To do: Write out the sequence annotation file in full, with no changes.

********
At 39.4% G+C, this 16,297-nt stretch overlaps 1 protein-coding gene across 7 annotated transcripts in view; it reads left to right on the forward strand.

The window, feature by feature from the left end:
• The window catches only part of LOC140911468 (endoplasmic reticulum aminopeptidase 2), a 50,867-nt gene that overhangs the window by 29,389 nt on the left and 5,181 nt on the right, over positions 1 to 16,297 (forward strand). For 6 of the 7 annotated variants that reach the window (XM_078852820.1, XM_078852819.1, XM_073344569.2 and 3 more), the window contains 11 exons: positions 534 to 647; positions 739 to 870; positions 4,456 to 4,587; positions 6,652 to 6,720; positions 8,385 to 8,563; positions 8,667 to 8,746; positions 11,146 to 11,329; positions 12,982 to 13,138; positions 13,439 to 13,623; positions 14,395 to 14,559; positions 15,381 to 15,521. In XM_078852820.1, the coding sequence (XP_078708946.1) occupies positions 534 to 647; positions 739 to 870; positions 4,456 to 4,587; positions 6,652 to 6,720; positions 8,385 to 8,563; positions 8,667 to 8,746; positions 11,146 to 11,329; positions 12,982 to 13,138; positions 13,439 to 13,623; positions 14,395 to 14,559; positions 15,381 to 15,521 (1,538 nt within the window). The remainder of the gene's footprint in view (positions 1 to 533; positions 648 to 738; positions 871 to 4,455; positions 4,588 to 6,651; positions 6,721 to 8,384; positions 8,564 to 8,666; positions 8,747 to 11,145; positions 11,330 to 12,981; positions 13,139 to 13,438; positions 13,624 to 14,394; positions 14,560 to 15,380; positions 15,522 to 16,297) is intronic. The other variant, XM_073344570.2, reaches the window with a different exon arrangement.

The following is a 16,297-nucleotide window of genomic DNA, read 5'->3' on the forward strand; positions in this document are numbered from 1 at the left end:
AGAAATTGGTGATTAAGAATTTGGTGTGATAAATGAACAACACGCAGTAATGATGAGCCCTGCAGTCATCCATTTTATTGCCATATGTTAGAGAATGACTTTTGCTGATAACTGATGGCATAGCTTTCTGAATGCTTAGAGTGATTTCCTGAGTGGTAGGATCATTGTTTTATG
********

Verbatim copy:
At 39.4% G+C, this 16,297-nt stretch overlaps 1 protein-coding gene across 7 annotated transcripts in view; it reads left to right on the forward strand.

The window, feature by feature from the left end:
• The window catches only part of LOC140911468 (endoplasmic reticulum aminopeptidase 2), a 50,867-nt gene that overhangs the window by 29,389 nt on the left and 5,181 nt on the right, over positions 1 to 16,297 (forward strand). For 6 of the 7 annotated variants that reach the window (XM_078852820.1, XM_078852819.1, XM_073344569.2 and 3 more), the window contains 11 exons: positions 534 to 647; positions 739 to 870; positions 4,456 to 4,587; positions 6,652 to 6,720; positions 8,385 to 8,563; positions 8,667 to 8,746; positions 11,146 to 11,329; positions 12,982 to 13,138; positions 13,439 to 13,623; positions 14,395 to 14,559; positions 15,381 to 15,521. In XM_078852820.1, the coding sequence (XP_078708946.1) occupies positions 534 to 647; positions 739 to 870; positions 4,456 to 4,587; positions 6,652 to 6,720; positions 8,385 to 8,563; positions 8,667 to 8,746; positions 11,146 to 11,329; positions 12,982 to 13,138; positions 13,439 to 13,623; positions 14,395 to 14,559; positions 15,381 to 15,521 (1,538 nt within the window). The remainder of the gene's footprint in view (positions 1 to 533; positions 648 to 738; positions 871 to 4,455; positions 4,588 to 6,651; positions 6,721 to 8,384; positions 8,564 to 8,666; positions 8,747 to 11,145; positions 11,330 to 12,981; positions 13,139 to 13,438; positions 13,624 to 14,394; positions 14,560 to 15,380; positions 15,522 to 16,297) is intronic. The other variant, XM_073344570.2, reaches the window with a different exon arrangement.

The following is a 16,297-nucleotide window of genomic DNA, read 5'->3' on the forward strand; positions in this document are numbered from 1 at the left end:
AGAAATTGGTGATTAAGAATTTGGTGTGATAAATGAACAACACGCAGTAATGATGAGCCCTGCAGTCATCCATTTTATTGCCATATGTTAGAGAATGACTTTTGCTGATAACTGATGGCATAGCTTTCTGAATGCTTAGAGTGATTTCCTGAGTGGTAGGATCATTGTTTTATG